On remand, the district court ruled that none of the waterbodies at issue were subject to the navigational servitude. It found that Bayou John, Branch of Bayou Ferblanc, portions of Mink Bayou, and connecting waterbodies with Mink Bayou and Bay Jacque were not navigable in fact. It also found that Bayou Ferblanc and Bayou Rambo were made navigable by dredging and thus were not amenable to the federal servitude. Finally, noting the evidence indicating that the remaining waterbodies over which it had jurisdiction6 were made navigable by dredging, the court found them not navigable in fact because of their inaccessibility to the public. The court declined to impose the federal navigational servitude and the plaintiffs and the State timely appealed.
Appellants maintain that the trial court erred in finding that the subject waterbodies were either not navigable or otherwise not subject to the federal navigational servitude.7 We are not persuaded.
At the threshold we note that, generally, "a navigational servitude is ordinarily imposed on a naturally navigable waterway."8 The servitude is not visited upon a waterway made navigable by the direct actions of man which does not displace a naturally navigable waterway.9 Waters so encumbered are subject to public use as "continuous highways for the purpose of navigation in interstate commerce."10 Although this servitude "recognizes the important public interest in ... interstate waters that in their natural condition are in fact capable of supporting public navigation,"11 this interest is not absolute and the imposition of the servitude is not automatic. A landowner whose properties contain navigable waterways may escape this servitude by showing either that the waterways were not navigable in their natural state or, if naturally navigable, by demonstrating that his interests outweigh those of the public. In evaluating these competing interests, courts must determine whether: the waterway was navigable in its natural state and is comparable to other waterbodies upon which the servitude has been imposed; is on private property and made navigable with private funds; and was made navigable by actions approved by the Corps of Engineers.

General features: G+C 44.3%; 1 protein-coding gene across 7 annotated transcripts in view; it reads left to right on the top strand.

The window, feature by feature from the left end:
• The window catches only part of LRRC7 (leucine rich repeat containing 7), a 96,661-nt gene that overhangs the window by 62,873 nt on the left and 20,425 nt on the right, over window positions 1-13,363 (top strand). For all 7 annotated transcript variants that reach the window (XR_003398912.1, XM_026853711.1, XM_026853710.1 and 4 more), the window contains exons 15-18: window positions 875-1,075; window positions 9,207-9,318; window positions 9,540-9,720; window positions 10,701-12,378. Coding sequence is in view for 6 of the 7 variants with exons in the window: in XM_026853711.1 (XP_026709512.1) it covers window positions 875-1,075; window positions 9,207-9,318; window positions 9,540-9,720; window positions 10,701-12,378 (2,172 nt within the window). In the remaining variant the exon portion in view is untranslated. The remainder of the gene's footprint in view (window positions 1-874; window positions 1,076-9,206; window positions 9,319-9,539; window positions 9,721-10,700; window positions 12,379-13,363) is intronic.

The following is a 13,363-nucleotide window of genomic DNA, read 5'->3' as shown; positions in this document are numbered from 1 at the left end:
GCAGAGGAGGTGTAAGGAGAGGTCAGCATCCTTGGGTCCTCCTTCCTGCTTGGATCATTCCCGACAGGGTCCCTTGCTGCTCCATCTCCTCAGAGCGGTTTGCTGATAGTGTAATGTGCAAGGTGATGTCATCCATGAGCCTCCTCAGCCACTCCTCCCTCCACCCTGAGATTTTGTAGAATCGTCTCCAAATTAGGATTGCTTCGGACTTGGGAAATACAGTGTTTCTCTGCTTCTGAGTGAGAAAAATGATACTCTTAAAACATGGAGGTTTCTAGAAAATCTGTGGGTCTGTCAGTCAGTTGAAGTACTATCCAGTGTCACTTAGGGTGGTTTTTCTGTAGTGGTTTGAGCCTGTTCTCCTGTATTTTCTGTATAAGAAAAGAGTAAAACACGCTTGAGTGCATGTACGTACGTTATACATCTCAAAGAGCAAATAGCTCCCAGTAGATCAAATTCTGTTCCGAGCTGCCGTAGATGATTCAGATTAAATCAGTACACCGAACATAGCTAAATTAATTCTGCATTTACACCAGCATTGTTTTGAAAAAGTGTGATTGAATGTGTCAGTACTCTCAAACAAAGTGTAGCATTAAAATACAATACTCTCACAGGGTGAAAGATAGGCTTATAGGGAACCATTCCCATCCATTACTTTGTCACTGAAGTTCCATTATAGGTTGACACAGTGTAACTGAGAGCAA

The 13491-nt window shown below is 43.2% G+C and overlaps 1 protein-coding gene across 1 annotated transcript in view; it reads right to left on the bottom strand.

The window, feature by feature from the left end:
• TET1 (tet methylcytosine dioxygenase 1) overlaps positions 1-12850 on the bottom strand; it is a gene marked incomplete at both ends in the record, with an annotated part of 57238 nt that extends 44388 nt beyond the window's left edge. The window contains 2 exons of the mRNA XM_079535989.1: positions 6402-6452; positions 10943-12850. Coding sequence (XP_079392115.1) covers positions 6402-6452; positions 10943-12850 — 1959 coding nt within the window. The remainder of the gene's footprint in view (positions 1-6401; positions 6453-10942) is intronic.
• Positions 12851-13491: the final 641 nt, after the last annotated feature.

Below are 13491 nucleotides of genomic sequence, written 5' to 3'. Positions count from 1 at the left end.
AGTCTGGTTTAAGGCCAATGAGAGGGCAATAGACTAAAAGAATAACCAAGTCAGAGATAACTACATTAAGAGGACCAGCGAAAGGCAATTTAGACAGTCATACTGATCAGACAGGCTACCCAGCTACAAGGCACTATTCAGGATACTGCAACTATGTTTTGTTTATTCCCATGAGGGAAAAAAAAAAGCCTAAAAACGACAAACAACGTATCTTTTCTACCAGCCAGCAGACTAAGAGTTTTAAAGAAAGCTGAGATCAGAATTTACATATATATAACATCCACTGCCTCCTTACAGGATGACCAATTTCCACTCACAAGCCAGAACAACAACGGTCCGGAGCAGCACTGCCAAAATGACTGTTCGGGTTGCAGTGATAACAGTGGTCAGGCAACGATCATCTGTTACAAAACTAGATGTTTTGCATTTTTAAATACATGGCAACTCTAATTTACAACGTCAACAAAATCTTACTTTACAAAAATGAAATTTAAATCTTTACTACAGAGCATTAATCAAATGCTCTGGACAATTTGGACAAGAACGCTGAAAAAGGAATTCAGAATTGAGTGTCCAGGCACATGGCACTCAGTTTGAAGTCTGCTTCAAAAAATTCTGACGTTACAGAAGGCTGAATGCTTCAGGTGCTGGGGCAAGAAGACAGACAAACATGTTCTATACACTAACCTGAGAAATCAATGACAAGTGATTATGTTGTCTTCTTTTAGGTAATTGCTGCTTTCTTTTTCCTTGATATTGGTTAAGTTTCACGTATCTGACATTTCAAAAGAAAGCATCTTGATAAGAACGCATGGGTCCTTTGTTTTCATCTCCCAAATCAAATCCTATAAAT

We first inquire whether the waterbodies at issue are navigable. Waterbodies are navigable when, in their ordinary condition, they can serve as "highways for commerce, over which trade and travel are or may be conducted in customary modes...."12 Navigability is a question of fact, and findings thereon are subject to review under the clearly erroneous standard.13 A waterbody deemed navigable in fact is also deemed navigable in law.14
Appellants' challenge to the district court's factual findings on navigability primarily rest on the testimony of one of their experts. It is abundantly clear that the district court disregarded this testimony and credited the testimony of area residents intimately familiar with the local waterways and the expert offered by Lafourche Realty who had been studying the region for an extended period. Such credibility assessments by the trial court are accorded great deference. We find no basis for rejecting that assessment herein.
The trial court's findings that Bayou John, Branch of Bayou Ferblanc, portions of Mink Bayou, and waters adjoining Bay Jacque are not navigable are not clearly erroneous. Longtime local residents testified that the two discontinuous segments of Bayou John were part marsh and not suitable for travel in their normal state. This is buttressed by the testimony of plaintiffs' expert that the depth was 18 inches and of defendant's expert that the waterway was isolated in its natural state and connected to outlying bodies of water only by man-made ditches.